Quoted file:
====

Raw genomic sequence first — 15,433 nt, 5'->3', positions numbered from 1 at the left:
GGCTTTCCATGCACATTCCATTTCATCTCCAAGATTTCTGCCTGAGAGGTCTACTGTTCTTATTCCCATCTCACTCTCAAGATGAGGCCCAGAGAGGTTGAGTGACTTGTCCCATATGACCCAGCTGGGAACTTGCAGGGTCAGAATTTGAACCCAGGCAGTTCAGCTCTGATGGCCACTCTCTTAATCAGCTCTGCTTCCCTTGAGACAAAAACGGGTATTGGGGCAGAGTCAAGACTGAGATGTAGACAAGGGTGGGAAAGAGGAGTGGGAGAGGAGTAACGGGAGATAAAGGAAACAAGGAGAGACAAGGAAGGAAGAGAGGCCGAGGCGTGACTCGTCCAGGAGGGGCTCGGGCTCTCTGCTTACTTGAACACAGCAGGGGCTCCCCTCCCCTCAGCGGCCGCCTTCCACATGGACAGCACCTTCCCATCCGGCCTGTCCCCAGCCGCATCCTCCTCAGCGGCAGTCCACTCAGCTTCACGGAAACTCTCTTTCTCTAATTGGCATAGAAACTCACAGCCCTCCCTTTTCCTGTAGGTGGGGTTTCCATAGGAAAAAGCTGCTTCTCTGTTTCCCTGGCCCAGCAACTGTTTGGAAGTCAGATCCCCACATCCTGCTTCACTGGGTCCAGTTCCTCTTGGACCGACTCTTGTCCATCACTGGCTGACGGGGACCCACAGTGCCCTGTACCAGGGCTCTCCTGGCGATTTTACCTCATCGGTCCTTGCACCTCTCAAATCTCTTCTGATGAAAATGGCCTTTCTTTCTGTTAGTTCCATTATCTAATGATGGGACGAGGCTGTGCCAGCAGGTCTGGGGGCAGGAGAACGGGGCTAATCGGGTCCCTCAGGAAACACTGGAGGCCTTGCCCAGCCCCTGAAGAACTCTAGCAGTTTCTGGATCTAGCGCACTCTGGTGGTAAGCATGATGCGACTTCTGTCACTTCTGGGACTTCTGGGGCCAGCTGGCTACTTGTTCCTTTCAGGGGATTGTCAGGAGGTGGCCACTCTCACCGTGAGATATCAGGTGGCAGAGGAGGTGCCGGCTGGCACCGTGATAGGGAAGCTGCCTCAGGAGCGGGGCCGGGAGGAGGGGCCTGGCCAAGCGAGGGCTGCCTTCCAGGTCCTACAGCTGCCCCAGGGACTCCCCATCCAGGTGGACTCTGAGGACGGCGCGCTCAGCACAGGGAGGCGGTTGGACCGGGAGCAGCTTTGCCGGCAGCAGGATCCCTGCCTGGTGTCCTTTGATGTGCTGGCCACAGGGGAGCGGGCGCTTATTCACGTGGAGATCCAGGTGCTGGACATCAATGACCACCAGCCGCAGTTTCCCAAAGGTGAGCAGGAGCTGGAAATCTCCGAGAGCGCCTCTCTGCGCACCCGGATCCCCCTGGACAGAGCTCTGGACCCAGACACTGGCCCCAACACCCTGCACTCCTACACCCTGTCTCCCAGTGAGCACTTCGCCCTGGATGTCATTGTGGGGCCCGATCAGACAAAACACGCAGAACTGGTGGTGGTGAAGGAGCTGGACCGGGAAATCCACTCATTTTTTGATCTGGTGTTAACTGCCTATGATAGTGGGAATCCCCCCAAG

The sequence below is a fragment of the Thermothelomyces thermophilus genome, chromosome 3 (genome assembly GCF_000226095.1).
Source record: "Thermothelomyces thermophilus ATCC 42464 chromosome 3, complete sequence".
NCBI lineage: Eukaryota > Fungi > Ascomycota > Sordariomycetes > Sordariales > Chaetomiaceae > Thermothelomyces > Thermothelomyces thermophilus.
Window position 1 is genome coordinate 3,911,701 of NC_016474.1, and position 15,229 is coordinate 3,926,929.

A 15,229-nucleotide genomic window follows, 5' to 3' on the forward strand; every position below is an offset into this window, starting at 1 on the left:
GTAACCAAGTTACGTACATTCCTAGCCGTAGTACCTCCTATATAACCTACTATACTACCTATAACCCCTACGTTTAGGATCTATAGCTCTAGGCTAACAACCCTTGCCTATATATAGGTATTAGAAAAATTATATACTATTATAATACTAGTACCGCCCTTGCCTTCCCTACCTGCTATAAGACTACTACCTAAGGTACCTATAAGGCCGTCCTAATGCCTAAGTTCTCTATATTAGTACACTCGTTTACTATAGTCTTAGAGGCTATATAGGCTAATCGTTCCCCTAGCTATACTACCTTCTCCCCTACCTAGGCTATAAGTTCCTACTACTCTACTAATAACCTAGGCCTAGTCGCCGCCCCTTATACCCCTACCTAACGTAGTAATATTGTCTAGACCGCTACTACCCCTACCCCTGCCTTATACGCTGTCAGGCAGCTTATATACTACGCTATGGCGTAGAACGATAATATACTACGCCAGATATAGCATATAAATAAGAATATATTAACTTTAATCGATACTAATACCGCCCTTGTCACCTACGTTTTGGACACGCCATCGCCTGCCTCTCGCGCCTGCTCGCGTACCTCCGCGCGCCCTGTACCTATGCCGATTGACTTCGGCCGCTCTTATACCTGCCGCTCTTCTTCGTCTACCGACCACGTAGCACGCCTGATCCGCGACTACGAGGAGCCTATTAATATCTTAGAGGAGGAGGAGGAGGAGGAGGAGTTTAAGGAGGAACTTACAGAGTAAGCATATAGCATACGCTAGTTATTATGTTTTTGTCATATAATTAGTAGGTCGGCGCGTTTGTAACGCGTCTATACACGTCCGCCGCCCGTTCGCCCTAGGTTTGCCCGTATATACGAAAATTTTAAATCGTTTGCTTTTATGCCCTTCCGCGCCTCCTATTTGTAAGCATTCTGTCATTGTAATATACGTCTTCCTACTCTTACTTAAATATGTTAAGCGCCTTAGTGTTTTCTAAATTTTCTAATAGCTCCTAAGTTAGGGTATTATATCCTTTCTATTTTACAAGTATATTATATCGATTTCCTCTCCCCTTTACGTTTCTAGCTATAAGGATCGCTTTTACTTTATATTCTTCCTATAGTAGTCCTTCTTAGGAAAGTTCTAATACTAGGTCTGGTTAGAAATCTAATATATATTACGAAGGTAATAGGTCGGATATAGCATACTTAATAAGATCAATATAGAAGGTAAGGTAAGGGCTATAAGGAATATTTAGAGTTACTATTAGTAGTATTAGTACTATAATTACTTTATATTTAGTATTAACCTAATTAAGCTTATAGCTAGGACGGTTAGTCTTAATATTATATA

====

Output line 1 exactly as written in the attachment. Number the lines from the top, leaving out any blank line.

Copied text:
Raw genomic sequence first — 15,433 nt, 5'->3', positions numbered from 1 at the left: